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Optimal Combination of Wage Cuts and Layoffs: The Unexpected Side Effect of a Performance-based Payment System

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  • YOKOYAMA, Izumi
  • OBARA, Takuya

Abstract

This study analyzes the trade-off relationship between layoffs and wage cuts. If the introduction of a performance-based payment system stimulates workers' pecuniary-motivated minds, their morale can be damaged more severely by wage cuts than prior to the introduction thereof. Utilizing this idea, we demonstrate theoretically that the more heavily wages are based on performance, the more firms, fearing that workers' morale will be damaged by wage cuts, try to avoid wage cuts and instead prefer layoffs. Next, we show empirically the trend whereby firms with performance-based payment systems are unlikely to implement wage cuts. Given this first-stage regression, the status of a performance-based payment system, based on the firm's past decision and assured to be exogenous, is employed as an instrumental variable (IV) for wage cuts in a layoff regression model to overcome simultaneous bias. In the second-stage regression, the IV estimates for the impact of wage cuts on layoffs are significantly negative: if a firm implements wage cuts, it will reduce the probability of layoffs by 0.172. This supports the theoretical implication that implementing wage cuts can be a potential device for reducing layoffs. These results may imply an unexpected side effect of the increasing use of performance-based payment systems: as such systems become more widespread, layoffs will increase because firms will become less likely to impose wage cuts, thus potentially resulting in high unemployment.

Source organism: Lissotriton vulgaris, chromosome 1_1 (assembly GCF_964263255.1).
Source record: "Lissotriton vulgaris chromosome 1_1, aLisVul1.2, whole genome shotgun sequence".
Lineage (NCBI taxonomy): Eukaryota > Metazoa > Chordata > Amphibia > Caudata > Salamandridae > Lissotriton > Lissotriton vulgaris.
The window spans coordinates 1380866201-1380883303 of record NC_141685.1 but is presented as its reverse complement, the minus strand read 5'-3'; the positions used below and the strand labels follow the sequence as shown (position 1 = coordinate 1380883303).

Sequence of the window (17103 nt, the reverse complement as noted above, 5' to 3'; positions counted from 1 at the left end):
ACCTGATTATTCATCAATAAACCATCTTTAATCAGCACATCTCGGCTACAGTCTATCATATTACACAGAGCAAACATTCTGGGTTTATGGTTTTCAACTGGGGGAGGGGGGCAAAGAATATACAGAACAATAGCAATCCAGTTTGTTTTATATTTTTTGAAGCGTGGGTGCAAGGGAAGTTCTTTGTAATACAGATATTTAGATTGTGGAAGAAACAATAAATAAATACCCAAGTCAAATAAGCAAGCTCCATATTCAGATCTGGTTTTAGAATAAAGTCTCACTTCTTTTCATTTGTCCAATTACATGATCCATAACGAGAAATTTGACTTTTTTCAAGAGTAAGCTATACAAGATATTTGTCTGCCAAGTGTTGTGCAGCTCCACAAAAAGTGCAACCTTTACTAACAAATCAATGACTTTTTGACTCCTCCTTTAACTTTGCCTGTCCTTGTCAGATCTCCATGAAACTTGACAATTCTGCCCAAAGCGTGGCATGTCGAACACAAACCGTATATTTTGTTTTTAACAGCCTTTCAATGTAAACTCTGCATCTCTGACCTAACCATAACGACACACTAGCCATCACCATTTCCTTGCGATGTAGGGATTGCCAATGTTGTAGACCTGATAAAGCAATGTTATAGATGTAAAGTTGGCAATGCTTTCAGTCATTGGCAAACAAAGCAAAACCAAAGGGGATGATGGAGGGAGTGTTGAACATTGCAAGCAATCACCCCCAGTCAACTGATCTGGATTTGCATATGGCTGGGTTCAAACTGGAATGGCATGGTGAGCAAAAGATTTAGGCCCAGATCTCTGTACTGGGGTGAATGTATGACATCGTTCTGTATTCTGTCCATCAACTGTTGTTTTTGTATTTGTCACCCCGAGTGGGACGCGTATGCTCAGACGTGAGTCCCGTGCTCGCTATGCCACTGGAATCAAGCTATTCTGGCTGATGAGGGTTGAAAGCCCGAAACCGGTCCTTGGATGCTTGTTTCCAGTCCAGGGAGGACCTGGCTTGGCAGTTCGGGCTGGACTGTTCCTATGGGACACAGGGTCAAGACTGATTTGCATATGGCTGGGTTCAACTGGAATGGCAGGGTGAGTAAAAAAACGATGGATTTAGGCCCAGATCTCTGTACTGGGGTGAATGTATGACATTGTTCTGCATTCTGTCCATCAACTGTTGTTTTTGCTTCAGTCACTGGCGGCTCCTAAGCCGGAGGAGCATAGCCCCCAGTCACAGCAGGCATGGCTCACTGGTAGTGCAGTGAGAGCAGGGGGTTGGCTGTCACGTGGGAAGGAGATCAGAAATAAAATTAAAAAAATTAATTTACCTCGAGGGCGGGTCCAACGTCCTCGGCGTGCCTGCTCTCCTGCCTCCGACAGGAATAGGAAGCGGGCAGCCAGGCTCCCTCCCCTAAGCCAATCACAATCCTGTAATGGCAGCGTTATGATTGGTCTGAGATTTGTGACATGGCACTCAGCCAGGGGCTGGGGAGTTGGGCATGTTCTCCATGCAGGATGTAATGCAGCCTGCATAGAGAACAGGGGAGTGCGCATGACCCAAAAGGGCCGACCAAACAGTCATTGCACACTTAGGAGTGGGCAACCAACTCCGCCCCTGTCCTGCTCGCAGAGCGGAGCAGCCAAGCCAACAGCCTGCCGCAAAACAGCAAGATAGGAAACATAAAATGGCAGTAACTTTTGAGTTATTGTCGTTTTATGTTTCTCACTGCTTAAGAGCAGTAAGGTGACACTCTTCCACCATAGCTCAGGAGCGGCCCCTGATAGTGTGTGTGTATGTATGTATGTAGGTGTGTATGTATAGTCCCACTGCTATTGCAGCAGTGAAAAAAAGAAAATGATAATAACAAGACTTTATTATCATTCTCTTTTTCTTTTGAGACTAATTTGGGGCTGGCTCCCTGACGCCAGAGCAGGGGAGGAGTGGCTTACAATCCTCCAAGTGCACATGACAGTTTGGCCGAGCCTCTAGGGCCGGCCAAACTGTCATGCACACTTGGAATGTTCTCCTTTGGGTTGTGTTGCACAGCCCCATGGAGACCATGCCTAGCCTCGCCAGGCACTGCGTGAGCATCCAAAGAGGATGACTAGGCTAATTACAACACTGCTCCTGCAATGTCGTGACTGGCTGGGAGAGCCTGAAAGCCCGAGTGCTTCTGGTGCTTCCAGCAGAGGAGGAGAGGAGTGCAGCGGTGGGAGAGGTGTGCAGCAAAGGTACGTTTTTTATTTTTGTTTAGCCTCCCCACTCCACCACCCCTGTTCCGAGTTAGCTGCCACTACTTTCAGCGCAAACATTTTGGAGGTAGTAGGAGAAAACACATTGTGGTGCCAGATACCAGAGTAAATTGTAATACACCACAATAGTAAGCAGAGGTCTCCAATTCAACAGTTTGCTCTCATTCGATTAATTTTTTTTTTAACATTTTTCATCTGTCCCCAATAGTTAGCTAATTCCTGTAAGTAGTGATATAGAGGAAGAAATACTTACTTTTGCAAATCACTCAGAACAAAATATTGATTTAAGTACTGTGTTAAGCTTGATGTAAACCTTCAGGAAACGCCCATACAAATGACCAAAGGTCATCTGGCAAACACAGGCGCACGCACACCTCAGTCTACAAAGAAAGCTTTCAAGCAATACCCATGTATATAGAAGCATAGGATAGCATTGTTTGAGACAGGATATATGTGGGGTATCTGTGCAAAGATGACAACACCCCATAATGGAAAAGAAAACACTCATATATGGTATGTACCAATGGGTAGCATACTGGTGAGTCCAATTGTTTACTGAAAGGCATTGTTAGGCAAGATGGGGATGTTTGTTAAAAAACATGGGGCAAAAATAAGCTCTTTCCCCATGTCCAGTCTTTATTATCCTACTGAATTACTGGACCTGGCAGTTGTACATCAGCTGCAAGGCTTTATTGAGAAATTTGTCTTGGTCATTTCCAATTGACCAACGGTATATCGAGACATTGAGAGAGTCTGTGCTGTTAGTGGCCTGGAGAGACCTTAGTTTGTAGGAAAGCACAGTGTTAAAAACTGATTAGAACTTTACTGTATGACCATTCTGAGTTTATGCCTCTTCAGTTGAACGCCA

Suggested Citation

  • YOKOYAMA, Izumi & OBARA, Takuya, 2015. "Optimal Combination of Wage Cuts and Layoffs: The Unexpected Side Effect of a Performance-based Payment System," Discussion Papers 2015-07, Graduate School of Economics, Hitotsubashi University.
  • Handle: RePEc:hit:econdp:2015-07
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    More about this item

    Keywords

    Layoff; Wage cut; Morale; Performance-based payment system;

    JEL classification:

    • J30 - Labor and Demographic Economics - - Wages, Compensation, and Labor Costs - - - General
    • J33 - Labor and Demographic Economics - - Wages, Compensation, and Labor Costs - - - Compensation Packages; Payment Methods
    • J63 - Labor and Demographic Economics - - Mobility, Unemployment, Vacancies, and Immigrant Workers - - - Turnover; Vacancies; Layoffs

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